Small quantities of liquids allowed on board flights across Europe

photo11.jpgAir passengers across the EU are now allowed to carry small quantities of liquids in their hand luggage, under new security rules that took effect on Monday (November 6th).

The measures, set out in a regulation adopted by the European Commission (EC) on October 5th, limit the amount of liquids that can be taken through airport security to no more than 100ml each. Liquids must be packed in a transparent resealable plastic bag with a capacity of up to one litre.

This applies to a range of items, including creams, lotions, hair and shower gels, toothpastes, mascara, lip gloss, perfumes, sprays, drinks, soups and syrups. The items must fit comfortably in the bag, which must not exceed 20cm x 20cm in size and must be completely closed. Passengers will remove it from their hand luggage at the airport screening points, where it will be x-rayed separately.

Exceptions are made, however, for medicines and dietary requirements needed during a trip, including baby food. Travellers will be allowed to carry such items on board.

The new regulations, intended to protect air passengers against the threat of liquid explosives, was approved in the wake of an alleged terror plot uncovered by the British authorities in August. Officials said the terrorists were planning “mass murder on an unimaginable scale” by using explosives smuggled on board in drink or other containers.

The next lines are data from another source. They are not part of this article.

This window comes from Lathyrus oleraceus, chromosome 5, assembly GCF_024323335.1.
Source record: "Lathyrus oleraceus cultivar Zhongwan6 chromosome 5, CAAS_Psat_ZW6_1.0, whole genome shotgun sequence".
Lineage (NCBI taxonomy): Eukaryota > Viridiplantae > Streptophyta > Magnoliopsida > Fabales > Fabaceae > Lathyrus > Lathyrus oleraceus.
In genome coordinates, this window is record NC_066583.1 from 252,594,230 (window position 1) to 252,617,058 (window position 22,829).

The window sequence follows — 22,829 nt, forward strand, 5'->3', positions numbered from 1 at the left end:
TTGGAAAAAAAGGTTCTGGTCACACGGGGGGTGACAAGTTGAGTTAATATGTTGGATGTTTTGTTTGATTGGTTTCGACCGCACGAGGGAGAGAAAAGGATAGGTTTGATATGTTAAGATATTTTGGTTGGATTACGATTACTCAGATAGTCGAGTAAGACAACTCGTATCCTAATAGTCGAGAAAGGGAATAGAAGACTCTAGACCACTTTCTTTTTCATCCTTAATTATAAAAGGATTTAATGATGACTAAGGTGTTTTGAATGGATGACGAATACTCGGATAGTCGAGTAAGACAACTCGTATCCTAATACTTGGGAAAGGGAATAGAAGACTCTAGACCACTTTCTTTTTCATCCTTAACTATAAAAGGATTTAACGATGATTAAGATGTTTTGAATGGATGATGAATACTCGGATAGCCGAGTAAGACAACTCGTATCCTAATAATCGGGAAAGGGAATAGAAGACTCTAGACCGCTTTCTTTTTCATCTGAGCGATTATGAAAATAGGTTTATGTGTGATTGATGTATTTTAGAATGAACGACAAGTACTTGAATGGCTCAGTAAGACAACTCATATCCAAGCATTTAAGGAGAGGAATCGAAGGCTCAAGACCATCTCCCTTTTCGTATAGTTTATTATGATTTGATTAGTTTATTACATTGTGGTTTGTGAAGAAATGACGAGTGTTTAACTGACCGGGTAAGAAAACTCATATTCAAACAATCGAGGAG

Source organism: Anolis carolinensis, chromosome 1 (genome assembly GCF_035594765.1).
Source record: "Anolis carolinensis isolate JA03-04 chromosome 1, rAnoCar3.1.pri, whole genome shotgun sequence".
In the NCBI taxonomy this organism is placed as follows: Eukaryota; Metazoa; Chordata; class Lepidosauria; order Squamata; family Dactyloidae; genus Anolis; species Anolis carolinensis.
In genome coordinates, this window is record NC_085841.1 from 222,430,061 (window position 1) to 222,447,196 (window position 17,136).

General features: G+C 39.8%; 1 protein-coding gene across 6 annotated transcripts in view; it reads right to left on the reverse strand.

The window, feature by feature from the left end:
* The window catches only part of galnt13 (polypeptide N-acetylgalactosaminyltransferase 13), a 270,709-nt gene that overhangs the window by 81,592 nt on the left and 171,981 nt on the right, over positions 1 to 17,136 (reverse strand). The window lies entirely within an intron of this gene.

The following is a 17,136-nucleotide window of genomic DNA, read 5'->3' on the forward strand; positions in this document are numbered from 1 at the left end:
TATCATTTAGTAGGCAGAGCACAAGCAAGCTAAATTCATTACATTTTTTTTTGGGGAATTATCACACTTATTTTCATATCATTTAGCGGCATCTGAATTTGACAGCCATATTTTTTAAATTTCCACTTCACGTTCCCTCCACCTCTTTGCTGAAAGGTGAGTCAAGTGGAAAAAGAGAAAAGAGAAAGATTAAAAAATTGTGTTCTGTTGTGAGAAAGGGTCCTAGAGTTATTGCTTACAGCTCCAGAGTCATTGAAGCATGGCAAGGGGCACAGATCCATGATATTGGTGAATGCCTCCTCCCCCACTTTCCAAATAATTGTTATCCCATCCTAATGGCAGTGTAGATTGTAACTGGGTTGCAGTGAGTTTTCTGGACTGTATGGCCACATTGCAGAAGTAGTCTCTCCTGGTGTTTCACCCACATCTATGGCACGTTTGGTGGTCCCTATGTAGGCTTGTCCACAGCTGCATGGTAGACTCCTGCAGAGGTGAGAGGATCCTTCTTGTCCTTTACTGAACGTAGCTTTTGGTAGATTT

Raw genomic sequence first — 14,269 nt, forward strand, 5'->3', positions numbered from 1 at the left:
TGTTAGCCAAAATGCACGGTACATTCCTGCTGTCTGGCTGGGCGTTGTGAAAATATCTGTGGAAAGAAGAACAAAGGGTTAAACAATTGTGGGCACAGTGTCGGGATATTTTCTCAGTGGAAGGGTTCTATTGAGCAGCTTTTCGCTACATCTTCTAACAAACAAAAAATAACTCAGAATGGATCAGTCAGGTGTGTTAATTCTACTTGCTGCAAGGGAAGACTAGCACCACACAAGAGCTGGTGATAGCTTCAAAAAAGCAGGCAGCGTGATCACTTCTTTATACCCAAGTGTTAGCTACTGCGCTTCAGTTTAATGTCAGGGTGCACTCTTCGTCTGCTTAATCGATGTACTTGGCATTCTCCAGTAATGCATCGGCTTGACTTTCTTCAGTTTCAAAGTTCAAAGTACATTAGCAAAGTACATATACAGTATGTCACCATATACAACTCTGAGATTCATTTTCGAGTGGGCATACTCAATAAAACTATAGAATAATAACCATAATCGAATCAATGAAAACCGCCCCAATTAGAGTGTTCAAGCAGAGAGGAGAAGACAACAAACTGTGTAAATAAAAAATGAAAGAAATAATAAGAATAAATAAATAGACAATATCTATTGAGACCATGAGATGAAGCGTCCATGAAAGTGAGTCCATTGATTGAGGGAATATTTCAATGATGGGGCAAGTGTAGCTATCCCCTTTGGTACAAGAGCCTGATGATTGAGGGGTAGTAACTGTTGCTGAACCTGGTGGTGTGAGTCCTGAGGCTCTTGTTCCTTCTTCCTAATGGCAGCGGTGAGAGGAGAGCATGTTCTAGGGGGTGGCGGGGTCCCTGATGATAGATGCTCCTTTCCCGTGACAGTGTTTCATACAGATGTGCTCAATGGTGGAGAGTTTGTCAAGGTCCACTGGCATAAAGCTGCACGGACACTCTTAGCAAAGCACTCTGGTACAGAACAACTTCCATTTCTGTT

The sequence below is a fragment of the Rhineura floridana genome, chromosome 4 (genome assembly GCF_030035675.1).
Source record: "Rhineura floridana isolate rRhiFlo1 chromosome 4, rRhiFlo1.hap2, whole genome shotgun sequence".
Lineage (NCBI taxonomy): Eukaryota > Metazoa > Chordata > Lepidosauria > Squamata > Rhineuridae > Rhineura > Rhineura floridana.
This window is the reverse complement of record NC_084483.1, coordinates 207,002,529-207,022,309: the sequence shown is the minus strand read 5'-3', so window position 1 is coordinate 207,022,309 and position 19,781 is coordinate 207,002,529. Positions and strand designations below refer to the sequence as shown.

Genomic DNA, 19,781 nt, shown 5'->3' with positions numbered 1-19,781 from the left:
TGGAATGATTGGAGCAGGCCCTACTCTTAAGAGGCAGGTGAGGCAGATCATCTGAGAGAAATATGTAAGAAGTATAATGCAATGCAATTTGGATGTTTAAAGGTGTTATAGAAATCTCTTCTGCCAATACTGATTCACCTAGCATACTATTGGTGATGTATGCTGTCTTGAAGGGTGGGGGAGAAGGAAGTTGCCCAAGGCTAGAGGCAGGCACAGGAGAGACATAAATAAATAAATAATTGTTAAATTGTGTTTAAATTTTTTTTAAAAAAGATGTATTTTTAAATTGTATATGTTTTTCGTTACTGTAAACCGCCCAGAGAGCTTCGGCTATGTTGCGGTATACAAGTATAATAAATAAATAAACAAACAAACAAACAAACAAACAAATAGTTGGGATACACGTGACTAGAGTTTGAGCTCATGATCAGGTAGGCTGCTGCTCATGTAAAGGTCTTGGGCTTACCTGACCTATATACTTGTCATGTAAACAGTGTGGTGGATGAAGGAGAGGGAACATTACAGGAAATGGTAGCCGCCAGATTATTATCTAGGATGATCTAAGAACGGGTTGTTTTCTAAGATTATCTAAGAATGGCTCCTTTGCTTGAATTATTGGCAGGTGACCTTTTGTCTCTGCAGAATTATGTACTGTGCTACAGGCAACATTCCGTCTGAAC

“The threat of liquid explosives is real and generic,” a statement quoted Jacques Barrot, EC vice-president in charge of transport, as saying. “The new regulation will plug a gap in our defences.”

The rules also are being applied in some areas outside the EU, including Albania, Croatia, Iceland, Kosovo, Norway and Switzerland.

Seeking to avoid confusion, the EC has drawn up a guide with all the essential information, which has been translated into several languages and has been posted on its own and other relevant air travel related websites across the 25-nation bloc.

With processing expected to take more time, some airlines have advised their passengers to make sure they arrive at the airports earlier than usual — two hours ahead of a European flight and three hours early for a transatlantic flight.

Under the new regulations, the allowable size of cabin baggage will be kept to a maximum of 56cm x 45cm x 25cm, with some exemptions — for example, musical instruments and cameras. These limits will go into effect in April.

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